He said he reported on the "dozens of surgeries" the Airman endured to repair his eyelid, remove shrapnel from his body, and address a multitude of other medical issues.
Throughout each of these surgeries, Sergeant Greenberg said he waited anxiously alongside the family for the results.
Throughout the days and nights spent at Walter Reed, Sergeant Greenberg said he forged a special bond with Airman Malarsie's family, including his sisters and his parents, Jim and Roxanne Malarsie.
"To Mike's credit, he is extremely strong," Sergeant Greenberg said. "He stayed upbeat, positive and never once blamed anybody for what happened. And his family was there the entire time with the same attitude, just thankful to have their son alive and thankful for what the military was doing to take care of him."
When it was time for the injured Airman to be released from the hospital for continued rehabilitative therapy at the Western Blind Rehabilitation Center, a special VA center for blind veterans in Palo Alto, Calif., the FLO assisted the family with logistics and contacted the new FLO assigned to the family in California to ensure a good hand-off of pertinent information.
"It's good for Mike to be able to move on with his life and go to a place where he can learn to cope with his loss of sight, a sense we all take for granted," Sergeant Greenberg said. "Mike's dad, Jim, and I had gotten pretty close. I consider him a lifelong friend, and he thanked me for everything.
"At that point, you're a part of it and you want to know they're okay and feel like you're doing something to help," he said.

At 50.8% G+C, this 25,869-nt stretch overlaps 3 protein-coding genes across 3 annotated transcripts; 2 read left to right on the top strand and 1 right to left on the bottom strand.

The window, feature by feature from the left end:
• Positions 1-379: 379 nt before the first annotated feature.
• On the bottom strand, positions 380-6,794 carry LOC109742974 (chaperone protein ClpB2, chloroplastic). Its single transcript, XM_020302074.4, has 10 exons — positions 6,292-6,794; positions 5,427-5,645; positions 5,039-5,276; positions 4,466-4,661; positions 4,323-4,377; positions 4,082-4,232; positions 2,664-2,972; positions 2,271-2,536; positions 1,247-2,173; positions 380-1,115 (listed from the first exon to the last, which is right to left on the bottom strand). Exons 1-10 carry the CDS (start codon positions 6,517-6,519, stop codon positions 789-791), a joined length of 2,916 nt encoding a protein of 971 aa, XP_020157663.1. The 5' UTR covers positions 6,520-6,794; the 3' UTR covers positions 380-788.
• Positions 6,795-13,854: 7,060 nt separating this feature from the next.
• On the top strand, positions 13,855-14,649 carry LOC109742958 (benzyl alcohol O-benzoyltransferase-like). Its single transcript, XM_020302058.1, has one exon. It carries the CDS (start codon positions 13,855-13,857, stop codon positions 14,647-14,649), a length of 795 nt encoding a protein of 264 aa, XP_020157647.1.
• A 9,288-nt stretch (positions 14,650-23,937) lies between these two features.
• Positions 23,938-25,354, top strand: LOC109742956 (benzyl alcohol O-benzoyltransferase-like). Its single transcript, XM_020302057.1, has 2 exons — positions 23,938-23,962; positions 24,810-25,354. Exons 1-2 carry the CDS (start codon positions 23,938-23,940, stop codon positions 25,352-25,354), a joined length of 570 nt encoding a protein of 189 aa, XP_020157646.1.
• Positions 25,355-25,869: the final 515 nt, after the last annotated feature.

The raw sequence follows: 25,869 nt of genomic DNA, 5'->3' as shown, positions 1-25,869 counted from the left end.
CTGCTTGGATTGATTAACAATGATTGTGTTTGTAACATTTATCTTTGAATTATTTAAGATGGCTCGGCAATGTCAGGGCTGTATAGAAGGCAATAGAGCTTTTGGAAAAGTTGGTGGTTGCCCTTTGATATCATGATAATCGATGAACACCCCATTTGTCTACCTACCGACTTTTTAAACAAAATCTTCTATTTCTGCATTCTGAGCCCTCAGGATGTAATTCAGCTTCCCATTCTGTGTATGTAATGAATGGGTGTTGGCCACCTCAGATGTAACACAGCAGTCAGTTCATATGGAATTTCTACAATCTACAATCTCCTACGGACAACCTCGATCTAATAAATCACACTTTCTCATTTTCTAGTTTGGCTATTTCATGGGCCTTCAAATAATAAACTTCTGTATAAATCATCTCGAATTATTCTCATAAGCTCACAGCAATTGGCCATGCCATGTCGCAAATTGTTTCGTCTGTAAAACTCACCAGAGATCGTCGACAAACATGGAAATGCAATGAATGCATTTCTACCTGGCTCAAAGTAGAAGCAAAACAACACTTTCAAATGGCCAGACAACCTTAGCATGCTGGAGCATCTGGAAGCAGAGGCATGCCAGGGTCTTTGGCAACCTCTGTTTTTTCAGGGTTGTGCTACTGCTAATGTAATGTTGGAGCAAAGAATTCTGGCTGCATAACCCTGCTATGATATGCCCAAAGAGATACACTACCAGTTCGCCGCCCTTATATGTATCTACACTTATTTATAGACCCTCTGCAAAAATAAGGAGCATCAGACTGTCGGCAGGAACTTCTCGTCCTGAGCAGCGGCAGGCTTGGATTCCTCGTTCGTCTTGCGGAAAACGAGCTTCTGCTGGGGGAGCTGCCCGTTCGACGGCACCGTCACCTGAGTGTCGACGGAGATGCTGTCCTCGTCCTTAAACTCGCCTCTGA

"Seeing these wounded veterans like Mike at Walter Reed, and it really sheds light on why you're in the military," he said. "It reminds you why you raised your hand and swore to support and defend the Constitution of the United States of America ... with your life."
Sergeant Greenberg said the experience has not only had a long term effect on his own life, but he has pledged to stay abreast of the injured Airman's status through daily blog checks about Michael, and weekly phone calls with Jim Malarsie.
"My relationship with Jim even impacted my decision to retire and spend more time with my son," Sergeant Greenberg said. "I would not give up my years in the Air Force for anything. I've lived my career in keeping with the core values, most specifically 'service before self'. So much so, that my family often came second."
Sergeant Greenberg said the gravity of the situation hit home with him when Mr. Malarsie confessed that his only regret was that he didn't have more time with his son before Michael left for the military.
"The next time my 8-year-old son says he'd really like me to be at that Cub Scout meeting, I want to be there," Sergeant Greenberg said. "But I'll be there knowing I've done my time serving my country, humbly serving a true hero like Michael, and hopefully that'll be something to make my son proud."
When Sergeant Greenberg settled on his June 25 retirement date, his first phone call was to Jim Malarsie to ask if he would be willing to fly back to Washington, D.C., for the ceremony, and he received disappointing, yet heartwarming news.
"Michael is engaged to be married the same weekend," he said he was told. "So the Malarsies won't be able to make it, and instead we talked about a visit soon."
Sergeant Greenberg said he was not upset by this news.